|Publication number||US5668692 A|
|Application number||US 08/143,948|
|Publication date||Sep 16, 1997|
|Filing date||Oct 27, 1993|
|Priority date||Oct 27, 1993|
|Publication number||08143948, 143948, US 5668692 A, US 5668692A, US-A-5668692, US5668692 A, US5668692A|
|Inventors||Barry Noel Rodgers, Timothy Brian Phillips|
|Original Assignee||Square D Company|
|Export Citation||BiBTeX, EndNote, RefMan|
|Patent Citations (23), Referenced by (20), Classifications (9), Legal Events (5)|
|External Links: USPTO, USPTO Assignment, Espacenet|
The present invention relates generally to circuit interruption arrangements and, more particularly, to tripping arrangements, such as circuit breakers and overload relays, which are powered from the circuit path they are arranged to interrupt (self-powered).
The use of circuit breakers is widespread in modern-day residential, commercial and industrial electric systems, and they constitute an indispensable component of such systems toward providing protection against over-current conditions. Various circuit breaker mechanisms have evolved and have been perfected over time on the basis of application-specific factors such as current capacity, response time, and the type of reset (manual or remote) function desired of the breaker.
One type of circuit breaker mechanism employs a thermo-magnetic tripping device to "trip" a latch in response to a specific range of over-current conditions. The tripping action is caused by a significant deflection in a bi-metal or thermostat-metal element which responds to changes in temperature due to resistance heating caused by flow of the circuit's electric current through the element. The thermostat metal element is typically in the form of a blade and operates in conjunction with a latch so that blade deflection releases the latch after a time delay corresponding to a predetermined over-current threshold in order to "break" the current circuit associated therewith.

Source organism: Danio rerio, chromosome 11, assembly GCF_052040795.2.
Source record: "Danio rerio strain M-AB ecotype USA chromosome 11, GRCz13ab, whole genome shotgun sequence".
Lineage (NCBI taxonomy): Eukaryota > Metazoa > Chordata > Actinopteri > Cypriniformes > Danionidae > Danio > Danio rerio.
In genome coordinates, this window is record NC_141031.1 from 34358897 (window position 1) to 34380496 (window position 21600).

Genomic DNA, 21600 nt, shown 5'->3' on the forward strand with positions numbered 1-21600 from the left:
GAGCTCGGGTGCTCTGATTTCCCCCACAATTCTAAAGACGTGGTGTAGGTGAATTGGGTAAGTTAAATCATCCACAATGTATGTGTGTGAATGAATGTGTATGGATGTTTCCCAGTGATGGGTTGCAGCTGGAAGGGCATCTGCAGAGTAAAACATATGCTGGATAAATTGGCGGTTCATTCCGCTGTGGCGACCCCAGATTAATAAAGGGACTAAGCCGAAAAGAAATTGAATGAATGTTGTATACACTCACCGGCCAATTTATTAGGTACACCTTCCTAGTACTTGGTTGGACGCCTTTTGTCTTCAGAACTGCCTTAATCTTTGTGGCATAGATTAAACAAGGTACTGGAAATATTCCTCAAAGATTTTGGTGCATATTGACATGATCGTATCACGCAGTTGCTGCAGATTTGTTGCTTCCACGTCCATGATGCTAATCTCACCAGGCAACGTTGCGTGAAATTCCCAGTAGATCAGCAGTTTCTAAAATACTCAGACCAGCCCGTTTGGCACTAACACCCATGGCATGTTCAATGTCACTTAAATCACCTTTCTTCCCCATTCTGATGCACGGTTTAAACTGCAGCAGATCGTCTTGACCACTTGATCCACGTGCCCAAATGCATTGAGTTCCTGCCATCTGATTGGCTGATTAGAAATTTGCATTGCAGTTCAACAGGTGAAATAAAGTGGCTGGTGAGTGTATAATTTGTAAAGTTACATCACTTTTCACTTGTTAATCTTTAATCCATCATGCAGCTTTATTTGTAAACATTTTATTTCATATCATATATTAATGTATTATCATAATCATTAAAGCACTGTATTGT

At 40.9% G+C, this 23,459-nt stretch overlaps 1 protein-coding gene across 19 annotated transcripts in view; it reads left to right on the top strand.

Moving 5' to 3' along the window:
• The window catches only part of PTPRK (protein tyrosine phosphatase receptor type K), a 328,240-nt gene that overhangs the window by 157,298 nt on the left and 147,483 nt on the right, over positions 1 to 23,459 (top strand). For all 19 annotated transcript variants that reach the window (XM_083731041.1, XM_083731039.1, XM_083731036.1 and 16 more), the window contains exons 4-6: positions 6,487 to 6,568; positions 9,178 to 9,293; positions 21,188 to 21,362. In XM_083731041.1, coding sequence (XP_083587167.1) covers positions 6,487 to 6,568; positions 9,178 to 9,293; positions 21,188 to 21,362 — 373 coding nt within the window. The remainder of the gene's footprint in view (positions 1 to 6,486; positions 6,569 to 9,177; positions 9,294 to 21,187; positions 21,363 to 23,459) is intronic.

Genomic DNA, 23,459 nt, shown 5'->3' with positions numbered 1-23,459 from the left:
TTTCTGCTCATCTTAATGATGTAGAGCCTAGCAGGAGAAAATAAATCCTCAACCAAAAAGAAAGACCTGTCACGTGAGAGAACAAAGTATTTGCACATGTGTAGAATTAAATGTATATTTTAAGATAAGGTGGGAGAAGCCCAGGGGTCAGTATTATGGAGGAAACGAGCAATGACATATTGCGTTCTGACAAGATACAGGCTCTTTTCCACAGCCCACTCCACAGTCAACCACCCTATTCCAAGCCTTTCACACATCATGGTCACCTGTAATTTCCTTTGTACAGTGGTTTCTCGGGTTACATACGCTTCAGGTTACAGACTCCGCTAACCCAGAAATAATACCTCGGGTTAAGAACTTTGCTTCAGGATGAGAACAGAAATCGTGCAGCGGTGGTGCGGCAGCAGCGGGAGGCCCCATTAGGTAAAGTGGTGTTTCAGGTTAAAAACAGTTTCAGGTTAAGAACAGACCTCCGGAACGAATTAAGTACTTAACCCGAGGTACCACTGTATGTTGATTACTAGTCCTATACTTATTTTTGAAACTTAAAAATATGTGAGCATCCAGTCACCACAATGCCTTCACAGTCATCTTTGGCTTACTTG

Another type of circuit interruption arrangement, useful for interrupting circuits having higher current-carrying capacities, uses current transformers to induce a current corresponding to the current in the circuit path, and an electronic circuit monitoring this induced current to detect power faults in the circuit path. In response to a power fault being detected, the electronic circuit generates a control signal which actuates a solenoid (or equivalent device) to cause the circuit-interrupting contacts to separate and interrupt the circuit path.
Causing the circuit-interrupting contacts to separate, however, can be a problem. For instance, it requires a significant accumulation of energy which is typically scarce in such arrangements which are self-powered, and an unsuccessful attempt to interrupt the circuit path depletes the reservoir of accumulated energy. This problem has been addressed by using an undervoltage circuit which ensures that a trip is not initiated until the power supply has sufficient energy, and a power supply regulation circuit which keeps the voltage applied to the electronic circuit within pre-determined limits.
There are certain disadvantages to known circuit arrangements addressing these problems. For example, including both an undervoltage circuit and a power supply regulation circuit requires a significant number of components for proper control of the respective functions provided. Moreover, with two separate circuits, the maximum undervoltage level must be below the minimum regulated power supply level. This situation forces the power supply levels to be larger, which requires larger current transformers to support the extra power supply burden. In accordance with the present invention, it has been determined that these undervoltage and supply-regulation functions can be combined to reduce the power supply levels and eliminate the tolerance of the undervoltage circuit. Also the size of the current transformers feeding the circuit can be reduced because of the decreased voltage burden on them.
Accordingly, there is a need for a circuit interruption arrangement without the aforementioned shortcomings.
The present invention provides a circuit interruption arrangement which combines the undervoltage and supply-regulation functions. By combining these functions, the number of components required for these functions is reduced and the tolerance on the power supply due to one of the circuits is eliminated. With two separate circuits, the maximum undervoltage level is below the minimum regulated power supply level. This situation forces the power supply levels to be larger, which causes the current transformers to become larger to support the extra power supply burden. The present invention provides for a reduction of the power supply levels because of the elimination of the tolerance of the undervoltage circuit.
The present invention also permits the size of the current transformers feeding the arrangement to be reduced because of the decreased voltage burden on them.